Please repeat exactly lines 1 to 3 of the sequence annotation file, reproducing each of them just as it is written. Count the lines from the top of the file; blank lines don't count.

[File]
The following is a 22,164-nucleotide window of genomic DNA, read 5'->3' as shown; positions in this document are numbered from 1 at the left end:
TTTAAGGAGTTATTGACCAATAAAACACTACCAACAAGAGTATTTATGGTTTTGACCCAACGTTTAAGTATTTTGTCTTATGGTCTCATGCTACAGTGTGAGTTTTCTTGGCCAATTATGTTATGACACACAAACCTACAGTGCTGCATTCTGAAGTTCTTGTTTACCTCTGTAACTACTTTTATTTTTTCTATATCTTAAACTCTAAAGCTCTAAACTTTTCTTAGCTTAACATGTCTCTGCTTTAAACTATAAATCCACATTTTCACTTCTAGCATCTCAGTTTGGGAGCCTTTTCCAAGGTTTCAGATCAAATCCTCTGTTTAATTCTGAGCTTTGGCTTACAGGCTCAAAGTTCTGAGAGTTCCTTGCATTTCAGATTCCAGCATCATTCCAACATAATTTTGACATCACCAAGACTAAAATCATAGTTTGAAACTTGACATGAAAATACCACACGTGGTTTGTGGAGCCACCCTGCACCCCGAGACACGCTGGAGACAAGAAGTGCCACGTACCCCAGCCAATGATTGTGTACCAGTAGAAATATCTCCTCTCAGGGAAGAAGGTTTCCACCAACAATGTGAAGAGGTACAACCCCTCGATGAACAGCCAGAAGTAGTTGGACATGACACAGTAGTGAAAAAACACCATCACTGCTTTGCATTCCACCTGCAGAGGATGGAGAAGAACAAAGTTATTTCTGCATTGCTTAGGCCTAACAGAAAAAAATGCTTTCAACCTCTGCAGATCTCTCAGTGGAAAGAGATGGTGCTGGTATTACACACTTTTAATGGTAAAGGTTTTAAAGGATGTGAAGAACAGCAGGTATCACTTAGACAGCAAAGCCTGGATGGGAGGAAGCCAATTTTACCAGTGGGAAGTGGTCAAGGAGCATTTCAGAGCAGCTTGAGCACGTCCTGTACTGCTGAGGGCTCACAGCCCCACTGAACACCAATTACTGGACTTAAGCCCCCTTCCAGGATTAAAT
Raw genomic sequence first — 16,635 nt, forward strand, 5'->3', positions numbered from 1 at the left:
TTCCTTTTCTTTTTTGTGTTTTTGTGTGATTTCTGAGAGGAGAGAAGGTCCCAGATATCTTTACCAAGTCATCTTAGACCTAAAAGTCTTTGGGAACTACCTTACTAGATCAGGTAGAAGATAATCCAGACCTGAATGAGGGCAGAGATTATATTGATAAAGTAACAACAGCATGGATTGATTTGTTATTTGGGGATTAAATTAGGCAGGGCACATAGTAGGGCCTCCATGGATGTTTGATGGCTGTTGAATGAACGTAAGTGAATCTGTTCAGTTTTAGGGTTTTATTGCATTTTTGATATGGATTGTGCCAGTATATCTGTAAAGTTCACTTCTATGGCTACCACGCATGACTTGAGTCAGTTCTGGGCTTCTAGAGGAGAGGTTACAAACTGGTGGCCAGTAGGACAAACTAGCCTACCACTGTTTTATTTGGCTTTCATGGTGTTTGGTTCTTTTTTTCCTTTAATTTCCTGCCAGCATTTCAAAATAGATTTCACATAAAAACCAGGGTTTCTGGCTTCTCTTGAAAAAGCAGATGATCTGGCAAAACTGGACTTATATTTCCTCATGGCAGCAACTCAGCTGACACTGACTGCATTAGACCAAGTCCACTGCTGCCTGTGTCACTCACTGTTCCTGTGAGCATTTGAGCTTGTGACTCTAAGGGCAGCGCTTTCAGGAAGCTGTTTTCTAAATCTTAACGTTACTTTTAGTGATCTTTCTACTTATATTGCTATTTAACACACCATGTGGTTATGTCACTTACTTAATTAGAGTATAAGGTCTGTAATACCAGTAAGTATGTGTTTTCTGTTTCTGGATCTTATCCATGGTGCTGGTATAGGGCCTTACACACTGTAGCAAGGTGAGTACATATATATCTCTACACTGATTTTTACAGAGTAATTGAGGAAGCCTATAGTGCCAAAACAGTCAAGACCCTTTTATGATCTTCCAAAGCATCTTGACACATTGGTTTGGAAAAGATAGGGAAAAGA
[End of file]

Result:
The following is a 22,164-nucleotide window of genomic DNA, read 5'->3' as shown; positions in this document are numbered from 1 at the left end:
TTTAAGGAGTTATTGACCAATAAAACACTACCAACAAGAGTATTTATGGTTTTGACCCAACGTTTAAGTATTTTGTCTTATGGTCTCATGCTACAGTGTGAGTTTTCTTGGCCAATTATGTTATGACACACAAACCTACAGTGCTGCATTCTGAAGTTCTTGTTTACCTCTGTAACTACTTTTATTTTTTCTATATCTTAAACTCTAAAGCTCTAAACTTTTCTTAGCTTAACATGTCTCTGCTTTAAACTATAAATCCACATTTTCACTTCTAGCATCTCAGTTTGGGAGCCTTTTCCAAGGTTTCAGATCAAATCCTCTGTTTAATTCTGAGCTTTGGCTTACAGGCTCAAAGTTCTGAGAGTTCCTTGCATTTCAGATTCCAGCATCATTCCAACATAATTTTGACATCACCAAGACTAAAATCATAGTTTGAAACTTGACATGAAAATACCACACGTGGTTTGTGGAGCCACCCTGCACCCCGAGACACGCTGGAGACAAGAAGTGCCACGTACCCCAGCCAATGATTGTGTACCAGTAGAAATATCTCCTCTCAGGGAAGAAGGTTTCCACCAACAATGTGAAGAGGTACAACCCCTCGATGAACAGCCAGAAGTAGTTGGACATGACACAGTAGTGAAAAAACACCATCACTGCTTTGCATTCCACCTGCAGAGGATGGAGAAGAACAAAGTTATTTCTGCATTGCTTAGGCCTAACAGAAAAAAATGCTTTCAACCTCTGCAGATCTCTCAGTGGAAAGAGATGGTGCTGGTATTACACACTTTTAATGGTAAAGGTTTTAAAGGATGTGAAGAACAGCAGGTATCACTTAGACAGCAAAGCCTGGATGGGAGGAAGCCAATTTTACCAGTGGGAAGTGGTCAAGGAGCATTTCAGAGCAGCTTGAGCACGTCCTGTACTGCTGAGGGCTCACAGCCCCACTGAACACCAATTACTGGACTTAAGCCCCCTTCCAGGATTAAAT
Raw genomic sequence first — 16,635 nt, forward strand, 5'->3', positions numbered from 1 at the left: